I’ve gone over the Android WebView numerous times throughout the years, complaining about performance, and about various browser bugs that never seem to be fixed. In addition, there have been numerous people implementing third party WebViews using bundled versions of Chromium, and in Mozilla’s case, a bundled version of Gecko. That being said, until now you would have to use a whole new fork of Apache Cordova, which often were behind existing versions of Chrome.
On the Apache Cordova project, we decided that it’s not a good idea to get into the browser business, and instead that we should allow people to have a choice in web rendering engines so that they can be installable like plugins. We’re not quite there yet, but that was the thought process behind this new proof-of-concept.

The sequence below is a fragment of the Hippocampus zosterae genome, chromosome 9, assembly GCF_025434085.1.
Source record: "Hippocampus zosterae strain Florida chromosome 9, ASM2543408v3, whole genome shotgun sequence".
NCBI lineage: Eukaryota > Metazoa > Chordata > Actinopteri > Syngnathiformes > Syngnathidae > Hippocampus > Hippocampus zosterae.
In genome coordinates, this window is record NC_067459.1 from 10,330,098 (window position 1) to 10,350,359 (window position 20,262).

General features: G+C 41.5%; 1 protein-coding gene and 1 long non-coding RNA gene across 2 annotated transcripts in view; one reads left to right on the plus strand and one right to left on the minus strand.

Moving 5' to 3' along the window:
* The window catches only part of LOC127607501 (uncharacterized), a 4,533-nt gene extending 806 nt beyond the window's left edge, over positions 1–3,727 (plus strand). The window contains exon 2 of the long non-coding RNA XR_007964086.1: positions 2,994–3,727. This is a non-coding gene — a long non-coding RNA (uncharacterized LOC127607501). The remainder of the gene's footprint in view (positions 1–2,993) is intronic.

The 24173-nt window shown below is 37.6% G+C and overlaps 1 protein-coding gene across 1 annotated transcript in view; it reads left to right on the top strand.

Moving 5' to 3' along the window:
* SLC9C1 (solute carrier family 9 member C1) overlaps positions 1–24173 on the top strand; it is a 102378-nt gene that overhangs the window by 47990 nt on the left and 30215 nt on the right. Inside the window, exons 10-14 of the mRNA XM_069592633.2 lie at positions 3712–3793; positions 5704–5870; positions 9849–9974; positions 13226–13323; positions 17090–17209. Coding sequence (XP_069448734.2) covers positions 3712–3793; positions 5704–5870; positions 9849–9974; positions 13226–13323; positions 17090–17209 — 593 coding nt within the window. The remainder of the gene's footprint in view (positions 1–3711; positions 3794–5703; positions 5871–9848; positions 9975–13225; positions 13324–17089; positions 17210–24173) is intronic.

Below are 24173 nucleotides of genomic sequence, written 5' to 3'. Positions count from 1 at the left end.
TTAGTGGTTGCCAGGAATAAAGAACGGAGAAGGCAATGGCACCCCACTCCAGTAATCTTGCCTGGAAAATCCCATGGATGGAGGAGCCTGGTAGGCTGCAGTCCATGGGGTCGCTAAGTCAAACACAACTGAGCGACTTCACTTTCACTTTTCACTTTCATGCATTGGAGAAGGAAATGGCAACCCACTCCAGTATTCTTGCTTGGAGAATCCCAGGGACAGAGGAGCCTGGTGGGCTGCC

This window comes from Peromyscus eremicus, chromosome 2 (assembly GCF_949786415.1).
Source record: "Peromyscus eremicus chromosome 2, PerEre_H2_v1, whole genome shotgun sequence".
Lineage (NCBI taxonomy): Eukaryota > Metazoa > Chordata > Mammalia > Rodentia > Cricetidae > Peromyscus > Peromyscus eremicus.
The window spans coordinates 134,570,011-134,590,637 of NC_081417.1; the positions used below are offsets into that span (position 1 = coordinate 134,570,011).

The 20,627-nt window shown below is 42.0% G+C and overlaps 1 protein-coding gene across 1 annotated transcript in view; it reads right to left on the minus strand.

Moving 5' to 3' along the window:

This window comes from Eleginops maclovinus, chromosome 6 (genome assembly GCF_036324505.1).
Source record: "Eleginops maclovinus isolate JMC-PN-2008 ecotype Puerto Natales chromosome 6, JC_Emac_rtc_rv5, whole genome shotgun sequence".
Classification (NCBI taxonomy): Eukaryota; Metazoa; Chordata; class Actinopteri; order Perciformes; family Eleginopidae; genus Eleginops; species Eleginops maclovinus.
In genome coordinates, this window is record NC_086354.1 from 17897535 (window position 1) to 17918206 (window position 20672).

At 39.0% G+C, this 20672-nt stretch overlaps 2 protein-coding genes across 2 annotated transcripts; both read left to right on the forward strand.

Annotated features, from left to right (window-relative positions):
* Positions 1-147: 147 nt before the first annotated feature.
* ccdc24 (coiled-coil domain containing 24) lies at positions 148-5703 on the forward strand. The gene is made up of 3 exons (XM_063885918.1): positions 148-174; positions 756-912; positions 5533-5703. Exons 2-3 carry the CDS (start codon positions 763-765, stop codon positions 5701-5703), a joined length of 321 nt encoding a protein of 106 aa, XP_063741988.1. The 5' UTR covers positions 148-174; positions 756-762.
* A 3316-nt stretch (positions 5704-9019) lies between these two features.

Corodva Android: https://github.com/infil00p/cordova-android/tree/pluggable_webview
Crosswalk Example Engine: https://github.com/infil00p/cordova-crosswalk-engine (requires the crosswalk core library)
Currently only have Crosswalk implemented to work with this, but hopefully GeckoView will soon be added as well, as well as a Chromium view from Google that’s decoupled from the default WebView. There are some downsides to this approach, such as:
- Third Party Libraries make applications larger – A crosswalk version of Mobile Spec currently weighs in at 54.95 MB
- Third party webviews aren’t always on – Android WebView is already initalized, and is starts quickly. A third party webview may be slower to start.
- Third Party webviews have their own bugs
The goal of this change is to promote choice and to allow for users to use whichever rendering engine they feel works best for their project. Despite the flak that the Android WebView currently gets, there are a LOT of projects where it’s far more appropriate than Crosswalk. Ideally, we would like to see more choices for developers.